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Despite his obvious involvement in the Russian invasion, Lukashenka has continued to protest his innocence while claiming non-combatant status. These denials are in part motivated by a desire to avoid further international sanctions, but the Belarusian dictator is also acutely aware that Putin’s war is deeply unpopular among the Belarusian public.
Polls have consistently indicated that most Belarusians oppose the war and are particularly adamant in their opposition to the participation of the Belarusian military. Some Belarusians have even engaged in active sabotage of the Russian war effort including attempts to disrupt the passage of Russian troops and military equipment via the Belarusian rail network. Others have travelled to Ukraine and joined volunteer battalions fighting against Putin’s invasion.
Public disquiet over the war and awareness of the catastrophic casualties suffered by Russian forces in northern Ukraine have helped raise serious doubts over the readiness of the Belarusian military to join the invasion. There have been numerous unconfirmed reports of senior Belarusian commanders resigning in protest over plans to participate in Putin’s war, while exiled Belarusian opposition leader Sviatlana Tsikhanouskaya stated in a June 3 interview that Belarusian military chiefs had directly refused orders to invade.
This places Lukashenka in a very difficult predicament. He knows that direct participation in the invasion of Ukraine would be deeply unpopular among Belarusians and must also fear that many soldiers would likely desert as soon as they crossed the Ukrainian border. At the same time, his hardline crackdown on the Belarusian pro-democracy movement since 2020 has made him and international pariah and left him almost entirely reliant on the Kremlin for his political survival. Lukashenka must therefore find a way to please his patron Vladimir Putin while resisting Russian pressure to join the war.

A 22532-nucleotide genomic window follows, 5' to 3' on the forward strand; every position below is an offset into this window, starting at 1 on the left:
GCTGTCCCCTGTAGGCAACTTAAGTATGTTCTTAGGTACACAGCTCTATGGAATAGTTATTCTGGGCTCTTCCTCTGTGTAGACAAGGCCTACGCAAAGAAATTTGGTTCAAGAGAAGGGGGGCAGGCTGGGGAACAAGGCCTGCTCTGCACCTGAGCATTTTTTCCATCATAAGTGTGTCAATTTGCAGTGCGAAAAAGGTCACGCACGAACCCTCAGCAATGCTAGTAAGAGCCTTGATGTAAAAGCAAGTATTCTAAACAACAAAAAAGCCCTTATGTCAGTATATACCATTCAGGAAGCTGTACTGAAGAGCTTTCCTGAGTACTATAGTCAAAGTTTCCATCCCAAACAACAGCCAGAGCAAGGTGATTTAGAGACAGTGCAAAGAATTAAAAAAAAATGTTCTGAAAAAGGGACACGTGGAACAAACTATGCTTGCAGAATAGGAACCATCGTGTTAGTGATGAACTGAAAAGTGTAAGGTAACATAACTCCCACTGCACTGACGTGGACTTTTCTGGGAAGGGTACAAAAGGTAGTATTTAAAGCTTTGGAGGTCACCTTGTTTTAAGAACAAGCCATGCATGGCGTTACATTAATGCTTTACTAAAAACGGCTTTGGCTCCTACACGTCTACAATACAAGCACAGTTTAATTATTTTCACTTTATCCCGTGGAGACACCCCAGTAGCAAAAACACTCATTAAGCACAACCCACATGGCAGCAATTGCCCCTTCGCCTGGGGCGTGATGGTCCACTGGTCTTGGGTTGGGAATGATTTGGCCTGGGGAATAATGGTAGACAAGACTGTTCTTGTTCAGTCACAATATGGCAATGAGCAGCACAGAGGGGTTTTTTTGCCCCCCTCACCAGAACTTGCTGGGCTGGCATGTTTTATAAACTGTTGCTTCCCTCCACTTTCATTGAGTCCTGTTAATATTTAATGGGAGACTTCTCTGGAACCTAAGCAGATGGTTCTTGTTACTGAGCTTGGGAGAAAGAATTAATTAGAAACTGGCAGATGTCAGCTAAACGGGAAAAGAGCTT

Defeat in the Battle for Kyiv was a humiliating blow for Putin that he is no doubt eager to avenge. However, his only ally Alyaksandr Lukashenka is in all likelihood neither willing nor able to participate in any fresh attempt to seize the Ukrainian capital. While it would be reckless to completely write off the chances of a new Kyiv offensive, it is more probable that the recent bluster in Belarus is Lukashenka’s way of demonstrating his usefulness to his Kremlin sponsors while tying down Ukrainian forces which might otherwise be used to oppose advancing Russian troops in the east.
Peter Dickinson is Editor of the Atlantic Council’s BelarusAlert Service.
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The views expressed in UkraineAlert are solely those of the authors and do not necessarily reflect the views of the Atlantic Council, its staff, or its supporters.
The Eurasia Center’s mission is to enhance transatlantic cooperation in promoting stability, democratic values and prosperity in Eurasia, from Eastern Europe and Turkey in the West to the Caucasus, Russia and Central Asia in the East.